the new information is about the situation at present, while the old beliefs refer to the past; update is the operation of changing the old beliefs to take into account the change;
revision 
both the old beliefs and the new information refer to the same situation; an inconsistency between the new and old information is explained by the possibility of old information being less reliable than the new one; revision is the process of inserting the new information into the set of old beliefs without generating an inconsistency.

The main assumption of belief revision is that of minimal change: the knowledge before and after the change should be as similar as possible. In the case of update, this principle formalizes the assumption of inertia. In the case of revision, this principle enforces as much information as possible to be preserved by the change.

Example[edit]

The following classical example shows that the operations to perform in the two settings of update and revision are not the same. The example is based on two different interpretations of the set of beliefs and the new piece of information :

update 
in this scenario, two satellites, Unit A and Unit B, orbit around Mars; the satellites are programmed to land while transmitting their status to Earth; Earth has received a transmission from one of the satellites, communicating that it is still in orbit; however, due to interference, it is not known which satellite sent the signal; subsequently, Earth receives the communication that Unit A has landed; this scenario can be modeled in the following way; two propositional variables and indicate that Unit A and Unit B, respectively, are still in orbit; the initial set of beliefs is (either one of the two satellites is still in orbit) and the new piece of information is (Unit A has landed, and is therefore not in orbit); the only rational result of the update is ; since the initial information that one of the two satellites had not landed yet was possibly coming from the Unit A, the position of the Unit B is not known;
revision 
the play "Six Characters in Search of an Author" will be performed in one of the two local theatres; this information can be denoted by , where and indicates that the play will be performed at the first or at the second theatre, respectively; a further information that "Jesus Christ Superstar" will be performed at the first theatre indicates that holds; in this case, the obvious conclusion is that "Six Characters in Search of an Author" will be performed at the second but not the first theatre, which is represented in logic by .

This example shows that revising the belief with the new information produces two different results and depending on whether the setting is that of update or revision.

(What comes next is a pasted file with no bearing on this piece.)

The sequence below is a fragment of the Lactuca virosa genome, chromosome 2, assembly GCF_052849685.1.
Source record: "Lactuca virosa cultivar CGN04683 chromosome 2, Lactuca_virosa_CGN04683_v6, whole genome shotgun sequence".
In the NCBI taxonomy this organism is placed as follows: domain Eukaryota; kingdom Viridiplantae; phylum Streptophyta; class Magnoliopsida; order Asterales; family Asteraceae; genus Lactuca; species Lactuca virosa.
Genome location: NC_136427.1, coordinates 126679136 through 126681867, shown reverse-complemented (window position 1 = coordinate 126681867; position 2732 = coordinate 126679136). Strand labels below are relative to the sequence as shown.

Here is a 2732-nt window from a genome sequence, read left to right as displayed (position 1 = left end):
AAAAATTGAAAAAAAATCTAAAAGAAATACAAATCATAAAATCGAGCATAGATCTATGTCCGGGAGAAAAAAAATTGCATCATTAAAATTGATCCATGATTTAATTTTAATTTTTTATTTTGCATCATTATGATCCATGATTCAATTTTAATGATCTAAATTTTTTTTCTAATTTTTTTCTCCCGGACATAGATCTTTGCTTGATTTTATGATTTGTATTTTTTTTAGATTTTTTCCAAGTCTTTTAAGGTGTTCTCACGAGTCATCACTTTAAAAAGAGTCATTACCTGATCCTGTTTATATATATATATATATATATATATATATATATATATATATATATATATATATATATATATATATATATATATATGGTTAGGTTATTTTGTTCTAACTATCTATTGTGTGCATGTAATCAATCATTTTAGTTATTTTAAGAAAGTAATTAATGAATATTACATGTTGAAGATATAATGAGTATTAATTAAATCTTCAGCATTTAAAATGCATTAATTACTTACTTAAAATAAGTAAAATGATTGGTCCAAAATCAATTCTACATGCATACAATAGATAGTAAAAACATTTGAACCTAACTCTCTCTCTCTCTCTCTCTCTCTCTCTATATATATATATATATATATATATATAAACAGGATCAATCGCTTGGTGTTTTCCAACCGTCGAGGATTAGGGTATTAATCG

Contraction, expansion, revision, consolidation, and merging[edit]

In the setting in which all beliefs refer to the same situation, a distinction between various operations that can be performed is made:

contraction 
removal of a belief;
expansion 
addition of a belief without checking consistency;
revision 
addition of a belief while maintaining consistency;
extraction 
extracting a consistent set of beliefs and/or epistemic entrenchment ordering;
consolidation 
restoring consistency of a set of beliefs;
merging 
fusion of two or more sets of beliefs while maintaining consistency.

Revision and merging differ in that the first operation is done when the new belief to incorporate is considered more reliable than the old ones; therefore, consistency is maintained by removing some of the old beliefs. Merging is a more general operation, in that the priority among the belief sets may or may not be the same.

Revision can be performed by first incorporating the new fact and then restoring consistency via consolidation. This is actually a form of merging rather than revision, as the new information is not always treated as more reliable than the old knowledge.

The AGM postulates[edit]

The AGM postulates (named after the names of their proponents, Alchourrón, Gärdenfors, and Makinson) are properties that an operator that performs revision should satisfy in order for that operator to be considered rational. The considered setting is that of revision, that is, different pieces of information referring to the same situation. Three operations are considered: expansion (addition of a belief without a consistency check), revision (addition of a belief while maintaining consistency), and contraction (removal of a belief).

The first six postulates are called "the basic AGM postulates". In the settings considered by Alchourrón, Gärdenfors, and Makinson, the current set of beliefs is represented by a deductively closed set of logical formulae called belief base, the new piece of information is a logical formula , and revision is performed by a binary operator that takes as its operands the current beliefs and the new information and produces as a result a belief base representing the result of the revision. The operator denoted expansion: is the deductive closure of . The AGM postulates for revision are: